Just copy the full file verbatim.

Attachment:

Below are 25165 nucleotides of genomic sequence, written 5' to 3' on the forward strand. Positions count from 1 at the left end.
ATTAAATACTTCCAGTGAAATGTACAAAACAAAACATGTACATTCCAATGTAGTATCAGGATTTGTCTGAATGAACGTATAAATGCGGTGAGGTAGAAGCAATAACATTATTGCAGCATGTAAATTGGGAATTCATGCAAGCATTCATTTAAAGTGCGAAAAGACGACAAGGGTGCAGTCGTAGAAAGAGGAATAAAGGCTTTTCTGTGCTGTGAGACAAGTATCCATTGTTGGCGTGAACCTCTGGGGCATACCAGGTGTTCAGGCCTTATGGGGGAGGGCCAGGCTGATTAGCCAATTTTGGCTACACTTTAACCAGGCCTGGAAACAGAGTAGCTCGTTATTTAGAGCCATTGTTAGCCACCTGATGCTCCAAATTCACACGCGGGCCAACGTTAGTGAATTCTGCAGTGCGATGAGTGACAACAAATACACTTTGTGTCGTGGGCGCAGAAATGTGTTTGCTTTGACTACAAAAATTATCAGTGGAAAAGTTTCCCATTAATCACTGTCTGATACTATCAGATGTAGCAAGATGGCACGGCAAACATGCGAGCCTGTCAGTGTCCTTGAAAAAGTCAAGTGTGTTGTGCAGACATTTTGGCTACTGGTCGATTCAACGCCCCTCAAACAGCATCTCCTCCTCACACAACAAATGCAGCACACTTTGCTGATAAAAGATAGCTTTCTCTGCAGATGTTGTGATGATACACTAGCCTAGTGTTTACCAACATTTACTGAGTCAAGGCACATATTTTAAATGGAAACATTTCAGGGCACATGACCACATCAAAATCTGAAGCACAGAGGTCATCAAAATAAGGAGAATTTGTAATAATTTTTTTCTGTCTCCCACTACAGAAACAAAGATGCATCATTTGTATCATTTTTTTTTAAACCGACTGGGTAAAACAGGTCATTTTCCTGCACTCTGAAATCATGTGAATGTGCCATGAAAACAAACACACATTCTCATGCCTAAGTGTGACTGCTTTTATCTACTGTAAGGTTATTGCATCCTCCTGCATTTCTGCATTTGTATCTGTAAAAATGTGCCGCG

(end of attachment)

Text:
Below are 25165 nucleotides of genomic sequence, written 5' to 3' on the forward strand. Positions count from 1 at the left end.
ATTAAATACTTCCAGTGAAATGTACAAAACAAAACATGTACATTCCAATGTAGTATCAGGATTTGTCTGAATGAACGTATAAATGCGGTGAGGTAGAAGCAATAACATTATTGCAGCATGTAAATTGGGAATTCATGCAAGCATTCATTTAAAGTGCGAAAAGACGACAAGGGTGCAGTCGTAGAAAGAGGAATAAAGGCTTTTCTGTGCTGTGAGACAAGTATCCATTGTTGGCGTGAACCTCTGGGGCATACCAGGTGTTCAGGCCTTATGGGGGAGGGCCAGGCTGATTAGCCAATTTTGGCTACACTTTAACCAGGCCTGGAAACAGAGTAGCTCGTTATTTAGAGCCATTGTTAGCCACCTGATGCTCCAAATTCACACGCGGGCCAACGTTAGTGAATTCTGCAGTGCGATGAGTGACAACAAATACACTTTGTGTCGTGGGCGCAGAAATGTGTTTGCTTTGACTACAAAAATTATCAGTGGAAAAGTTTCCCATTAATCACTGTCTGATACTATCAGATGTAGCAAGATGGCACGGCAAACATGCGAGCCTGTCAGTGTCCTTGAAAAAGTCAAGTGTGTTGTGCAGACATTTTGGCTACTGGTCGATTCAACGCCCCTCAAACAGCATCTCCTCCTCACACAACAAATGCAGCACACTTTGCTGATAAAAGATAGCTTTCTCTGCAGATGTTGTGATGATACACTAGCCTAGTGTTTACCAACATTTACTGAGTCAAGGCACATATTTTAAATGGAAACATTTCAGGGCACATGACCACATCAAAATCTGAAGCACAGAGGTCATCAAAATAAGGAGAATTTGTAATAATTTTTTTCTGTCTCCCACTACAGAAACAAAGATGCATCATTTGTATCATTTTTTTTTAAACCGACTGGGTAAAACAGGTCATTTTCCTGCACTCTGAAATCATGTGAATGTGCCATGAAAACAAACACACATTCTCATGCCTAAGTGTGACTGCTTTTATCTACTGTAAGGTTATTGCATCCTCCTGCATTTCTGCATTTGTATCTGTAAAAATGTGCCGCG